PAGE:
Lesson 5: Stress states

In this lesson, we will delve into the concept of stress states, understanding how they are represented and visualized in engineering and mechanics.

  1. Spatial Stress State
  • In the field of engineering and mechanics, representing stress states accurately is crucial. There are several methods to achieve this:

1.1 Elementary Unit Cube

  • Imagine an infinitesimally small cube. This cube is employed to depict the stresses acting on three mutually perpendicular planes.

1.2 Stress Tensor

  • The stress tensor is a mathematical representation used to describe the distribution of stresses within a material or structure. It provides a comprehensive view of stress components at every point within a body.
  • As described earlier, the stress tensor represents stresses like so:

1.3 Mohr’s Circle

  • Mohr’s Circle is a graphical method used to visualize relationships between normal and shear stresses on inclined planes within a stressed body. This tool can also calculate principal stresses, maximum shear stresses, and stresses on inclined planes. It is named after its creator, German Civil Engineer Otto Mohr (1835-1918).

  • The stress vectors for different directions in a σ-𝜏 coordinate system fall within two arc triangles. At points where 𝜏 (shear stress) equals 0, these directions correspond to the principal directions, which are mutually perpendicular.


  • Principal Plane: A plane where one of the principal stresses is equal to 0.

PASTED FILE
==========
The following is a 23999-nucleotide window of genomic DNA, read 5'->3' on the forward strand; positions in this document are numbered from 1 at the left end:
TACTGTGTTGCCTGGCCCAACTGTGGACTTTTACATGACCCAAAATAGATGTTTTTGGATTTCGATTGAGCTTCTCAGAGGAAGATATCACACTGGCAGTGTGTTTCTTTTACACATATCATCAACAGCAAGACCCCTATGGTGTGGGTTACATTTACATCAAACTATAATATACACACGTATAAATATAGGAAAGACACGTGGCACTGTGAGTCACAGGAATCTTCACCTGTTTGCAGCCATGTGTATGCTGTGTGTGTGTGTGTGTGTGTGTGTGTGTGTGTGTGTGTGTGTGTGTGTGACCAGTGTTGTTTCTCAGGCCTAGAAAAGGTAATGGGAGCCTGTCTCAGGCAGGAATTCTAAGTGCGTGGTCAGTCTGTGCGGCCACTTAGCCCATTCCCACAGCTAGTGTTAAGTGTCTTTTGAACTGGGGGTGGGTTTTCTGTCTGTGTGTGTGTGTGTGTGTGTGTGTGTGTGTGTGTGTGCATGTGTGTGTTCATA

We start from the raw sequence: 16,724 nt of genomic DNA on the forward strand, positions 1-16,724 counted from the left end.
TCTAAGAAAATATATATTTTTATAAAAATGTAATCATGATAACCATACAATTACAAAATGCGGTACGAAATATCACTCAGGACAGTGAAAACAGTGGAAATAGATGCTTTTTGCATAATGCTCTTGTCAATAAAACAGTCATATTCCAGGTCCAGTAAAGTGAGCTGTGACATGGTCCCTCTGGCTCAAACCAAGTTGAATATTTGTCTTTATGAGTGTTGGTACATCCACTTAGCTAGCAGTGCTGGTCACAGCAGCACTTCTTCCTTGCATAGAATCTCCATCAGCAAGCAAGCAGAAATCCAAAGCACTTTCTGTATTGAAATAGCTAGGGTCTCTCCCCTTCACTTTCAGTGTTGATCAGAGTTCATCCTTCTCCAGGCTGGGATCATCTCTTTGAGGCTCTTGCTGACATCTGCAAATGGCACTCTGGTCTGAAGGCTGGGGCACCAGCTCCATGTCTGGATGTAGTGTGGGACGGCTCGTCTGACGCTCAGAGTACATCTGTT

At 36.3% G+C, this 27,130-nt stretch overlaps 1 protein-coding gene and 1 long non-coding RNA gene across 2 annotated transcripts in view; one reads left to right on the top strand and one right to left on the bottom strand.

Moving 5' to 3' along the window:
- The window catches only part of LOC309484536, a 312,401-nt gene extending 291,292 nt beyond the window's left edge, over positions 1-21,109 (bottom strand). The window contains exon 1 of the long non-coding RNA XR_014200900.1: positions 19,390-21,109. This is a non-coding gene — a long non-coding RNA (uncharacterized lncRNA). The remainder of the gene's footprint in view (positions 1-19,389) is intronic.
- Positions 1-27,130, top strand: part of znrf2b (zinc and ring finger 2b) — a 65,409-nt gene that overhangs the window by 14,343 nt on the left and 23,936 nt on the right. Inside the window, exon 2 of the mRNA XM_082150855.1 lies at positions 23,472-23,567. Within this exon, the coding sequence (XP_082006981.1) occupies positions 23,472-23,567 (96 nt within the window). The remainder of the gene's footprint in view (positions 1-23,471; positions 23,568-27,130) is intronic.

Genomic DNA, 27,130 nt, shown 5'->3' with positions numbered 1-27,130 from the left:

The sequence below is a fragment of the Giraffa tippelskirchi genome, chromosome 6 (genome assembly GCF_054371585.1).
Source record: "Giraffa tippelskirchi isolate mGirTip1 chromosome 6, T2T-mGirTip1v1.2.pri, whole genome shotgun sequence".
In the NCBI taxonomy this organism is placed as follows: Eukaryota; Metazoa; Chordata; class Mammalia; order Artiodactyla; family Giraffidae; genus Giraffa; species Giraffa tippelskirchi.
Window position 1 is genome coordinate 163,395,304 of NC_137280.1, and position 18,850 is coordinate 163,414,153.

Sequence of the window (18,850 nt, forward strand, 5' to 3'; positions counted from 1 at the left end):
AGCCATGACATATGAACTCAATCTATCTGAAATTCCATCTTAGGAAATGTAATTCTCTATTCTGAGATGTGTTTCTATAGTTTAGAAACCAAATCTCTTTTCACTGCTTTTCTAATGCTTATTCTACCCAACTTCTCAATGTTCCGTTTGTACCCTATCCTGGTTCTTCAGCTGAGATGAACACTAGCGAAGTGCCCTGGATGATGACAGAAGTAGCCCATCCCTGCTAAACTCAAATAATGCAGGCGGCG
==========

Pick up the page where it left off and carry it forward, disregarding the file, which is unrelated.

• Endpoints of Stress Vectors: These correspond to the directions of principal planes and are located on those planes.
  • Drawing Mohr Circle: Mohr’s Circle is commonly drawn when at least one principal direction is known.


  1. Planar Stress State


In certain scenarios, the stress state simplifies to a planar state. This occurs when there is only one normal stress and one shear stress (a pair) in the stress tensor, and both are confined to a single plane. Key aspects of planar stress states include:

  • In a planar stress state, one of the principal stresses is always zero.
  • The spatial elementary unit cube can be reduced to a simplified, planar version.


Understanding stress states is fundamental in engineering and mechanics, as it allows engineers and analysts to assess how materials and structures respond to various forces and loads. Whether in three-dimensional spatial stress or simplified planar stress states, this knowledge forms the basis for making informed design and analysis decisions.

With this understanding, you are better equipped to analyze and design structures, ensuring they can withstand the stresses and loads they encounter in real-world applications.

Go back